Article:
A single Hosted Shared Desktop (a.k.a., RDS use case) was associated with each physical GPU and typically hosted one to eight user sessions, depending on the particular test run. LoginVSI was used to launch the virtual environments and Powershell scripts were responsible for workload execution and data capture. A number of tools — Perfmon, GPU-Z, Citrix Windows Management Instrumentation (WMI), and video capture — were used to collect performance metrics and record the user experience. The team collected frame rates and GPU utilization values, and I’ll share these results in a follow-on blog.  Suffice it to say that each vGPU saw 25% more user density than GPU sharing running the same workload. As with most things, this early stage of building a standardized approach to workload test and validation may cause our results to vary somewhat as our methodology evolves over time.

Kudos go to Tony Pimper, Hector Jhong, and Santiago Cardenas in the Citrix Solutions Lab team for starting down the path of creating a test methodology for this new virtual GPU enabling technology. The lab’s testing is the first of many test scenarios that Citrix has planned for benchmarking remote 2D/3D graphics performance. I’m happy to say that I’ve been recruited as well to start a new series of performance and sizing exercises around the same technologies, and I’m looking forward to the opportunity of working closely with Cisco and NVIDIA in this effort.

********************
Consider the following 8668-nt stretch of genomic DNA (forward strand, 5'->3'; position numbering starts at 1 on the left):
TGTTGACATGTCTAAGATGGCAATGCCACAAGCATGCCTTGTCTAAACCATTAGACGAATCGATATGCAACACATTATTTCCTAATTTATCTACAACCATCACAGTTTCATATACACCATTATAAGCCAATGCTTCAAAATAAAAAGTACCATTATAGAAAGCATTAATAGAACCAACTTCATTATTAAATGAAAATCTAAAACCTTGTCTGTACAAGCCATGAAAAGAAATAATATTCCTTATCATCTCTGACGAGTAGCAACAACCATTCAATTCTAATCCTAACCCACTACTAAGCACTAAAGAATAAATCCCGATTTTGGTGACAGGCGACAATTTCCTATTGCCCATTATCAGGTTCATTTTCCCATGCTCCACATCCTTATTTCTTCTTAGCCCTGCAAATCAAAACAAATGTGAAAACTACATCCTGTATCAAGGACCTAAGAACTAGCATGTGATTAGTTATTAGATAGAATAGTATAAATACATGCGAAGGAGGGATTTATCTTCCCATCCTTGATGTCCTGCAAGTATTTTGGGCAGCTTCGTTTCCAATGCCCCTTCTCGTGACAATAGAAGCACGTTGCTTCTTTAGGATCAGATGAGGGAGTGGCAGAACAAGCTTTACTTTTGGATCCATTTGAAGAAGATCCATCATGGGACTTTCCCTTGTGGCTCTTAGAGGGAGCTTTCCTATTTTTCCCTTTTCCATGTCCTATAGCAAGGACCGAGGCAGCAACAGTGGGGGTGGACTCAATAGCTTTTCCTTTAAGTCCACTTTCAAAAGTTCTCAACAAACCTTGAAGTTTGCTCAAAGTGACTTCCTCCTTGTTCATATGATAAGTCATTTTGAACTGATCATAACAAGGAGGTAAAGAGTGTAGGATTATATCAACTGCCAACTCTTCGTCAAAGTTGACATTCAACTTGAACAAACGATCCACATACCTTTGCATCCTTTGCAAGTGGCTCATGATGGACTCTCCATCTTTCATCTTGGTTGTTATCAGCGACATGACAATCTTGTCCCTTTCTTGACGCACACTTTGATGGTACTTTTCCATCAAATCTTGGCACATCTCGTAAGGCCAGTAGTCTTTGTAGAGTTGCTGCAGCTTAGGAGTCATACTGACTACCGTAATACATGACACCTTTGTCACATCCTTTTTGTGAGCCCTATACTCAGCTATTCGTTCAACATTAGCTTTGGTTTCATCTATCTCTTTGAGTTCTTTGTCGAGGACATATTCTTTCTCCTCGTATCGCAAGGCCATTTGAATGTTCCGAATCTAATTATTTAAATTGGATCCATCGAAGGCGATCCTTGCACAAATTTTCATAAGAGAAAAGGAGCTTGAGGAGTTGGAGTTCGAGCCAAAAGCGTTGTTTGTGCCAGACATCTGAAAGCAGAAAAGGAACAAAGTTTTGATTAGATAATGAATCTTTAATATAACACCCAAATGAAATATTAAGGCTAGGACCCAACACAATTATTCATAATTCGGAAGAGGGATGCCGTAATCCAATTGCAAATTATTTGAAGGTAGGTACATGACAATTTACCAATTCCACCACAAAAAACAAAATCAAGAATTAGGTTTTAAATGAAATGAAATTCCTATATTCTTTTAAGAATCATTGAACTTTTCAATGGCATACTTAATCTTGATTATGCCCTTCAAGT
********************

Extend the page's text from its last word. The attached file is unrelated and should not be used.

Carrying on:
— Frank Anderson, Principal Solutions Architect with Citrix Worldwide Alliances